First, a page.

Celebrity chefs have had their day. The new rock star celebrities are journalists. They’re bigger than the brands they represent and are, in the words of Thoreau, “counter friction to the machine.” They speak truth to power and believe balance and objectivity are bullshit because lies and criminality do not deserve equal time with the truth.
Take, for example, Matt Taibbi and the late Michael Hastings who took Rolling Stone from an anachronistic music industry journal and turned it into a rabble-rousing political juggernaut. The U.K.’s Guardian newspaper is scooping American journals at every turn, making them out to be the establishment sycophants they truly are. Sites like Alternet, Truthdig and Truthout are publishing profound progressive material for the world to see on subjects that were formerly under the exclusive purview of local alternative weekly publications. Hackers and bloggers, investigative journalists, whistleblowers and scholars are collaborating in a way that speaks to what the Internet was intended to be. All under the watchful eye of Anonymous.
This is truly the new golden age of journalism. Any question that arises from this statement should be put to rest by the ignominious manner in which the government has assaulted those who challenge it. The cover story in the July 2013 edition of the Long Island Press by Chris Twarowski and Rashed Mian (rock stars in their own right) tells the story of the fearless crusaders of this generation by tipping a cap to the dissidents and truth tellers of old. As we note on our cover image (inset) these were people who were vilified in their time by the ruling class and vindicated over time by the working class. Some are famous, most are not. Yet each had the courage of their convictions and righteousness on their side.
For us, the Bradley Manning trial is the tip of the spear. His revelations, published through Wikileaks, broke open the floodgates and allowed a new journalistic sentiment to pour through. It is not a sentiment shared by the corporately controlled broadcast and print media in the United States, but it is pervasive among this new breed of advocacy writer. And while the indefatigable journalists such as Alexa O’Brien and Kevin Gosztola who are covering it every day are hardly household names, they ought to be. It’s why we chose to pay homage to them in telling the story of PFC Manning.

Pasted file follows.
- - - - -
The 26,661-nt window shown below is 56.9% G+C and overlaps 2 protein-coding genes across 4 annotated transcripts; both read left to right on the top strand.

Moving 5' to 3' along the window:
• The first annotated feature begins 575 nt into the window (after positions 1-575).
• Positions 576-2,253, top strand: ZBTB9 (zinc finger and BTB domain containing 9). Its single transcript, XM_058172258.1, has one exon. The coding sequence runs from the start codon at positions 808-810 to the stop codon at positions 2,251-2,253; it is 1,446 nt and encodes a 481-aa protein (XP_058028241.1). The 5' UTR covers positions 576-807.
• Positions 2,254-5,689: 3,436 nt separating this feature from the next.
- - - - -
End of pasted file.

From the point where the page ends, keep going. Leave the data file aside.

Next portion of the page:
Recently my wife and I attended a talk at the New School with journalist and author Jeremy Scahill who was being interviewed by the Guardian’s Spencer Ackerman about his new book, Dirty Wars. The auditorium was overflowing with attendees trying to catch a glimpse of Scahill who is arguably the biggest rock star in the field of investigative journalism right now; a distinction challenged only by Scahill’s good friend Glenn Greenwald, also of the Guardian, who brought to light the NSA revelations by whistleblower Edward Snowden, now the most sought after man on earth. The only two people in the audience to receive louder ovations than Scahill were Dr. Cornel West and Scahill’s mentor Amy Goodman. This was a progressive paradise that could have been an advertisement for NPR tote bags.
Ackerman was a solid choice to interview Scahill as he is also well known as a national security and government reporter for Wired Magazine, having only recently made the move to the Guardian. The Guardian’s ascendency in the U.S. is part of the intriguing backstory to the Snowden affair. Just how far under the skin of the U.S. government the U.K.-based news organization has travelled is evidenced by a recent Ackerman story confirming that the U.S. military “was filtering out reports and content relating to government surveillance programs to preserve “network hygiene.””
Network hygiene. Interesting terminology.
Perhaps it is because the Guardian is based in the U.K. that it is immune to U.S. propaganda. What’s so utterly disturbing is that Americans seem to have little defense against it. We swallow terms like “hygiene” hook, line and sinker instead of recognizing it for what it is: censorship. Our media are complicit in this linguistic cover-up, repeating government jargon and name-calling, thereby legitimizing it.
Want to counter the investigative journalism of Jeremy Scahill? Call him a terrorist sympathizer.
Looking to turn the public’s attention Edward Snowden’s revelations of the U.S. illegal data collection and wiretapping of basically the entire planet? Say he emboldened the terrorists.
Frustrated by Glenn Greenwald’s lack of respect for authority? Have lackeys in the U.S. media suggest that he too is a traitor.
Want to teach other would-be whistleblowers a lesson? Lock up Bradley Manning and strip him of all his constitutional rights by putting him in solitary confinement then parade him through kangaroo court under the guise of due process.
The people on our cover didn’t fall for any of this bullshit. They spoke truth to power and several died for their “sins.” But each of them was vindicated over time. Someday, hopefully Bradley Manning will be as well. But this will only happen if the rock star journalists of today continue to burn bright enough to illuminate the dark corporate propagandists that seek to discredit their work and shield us from the truth.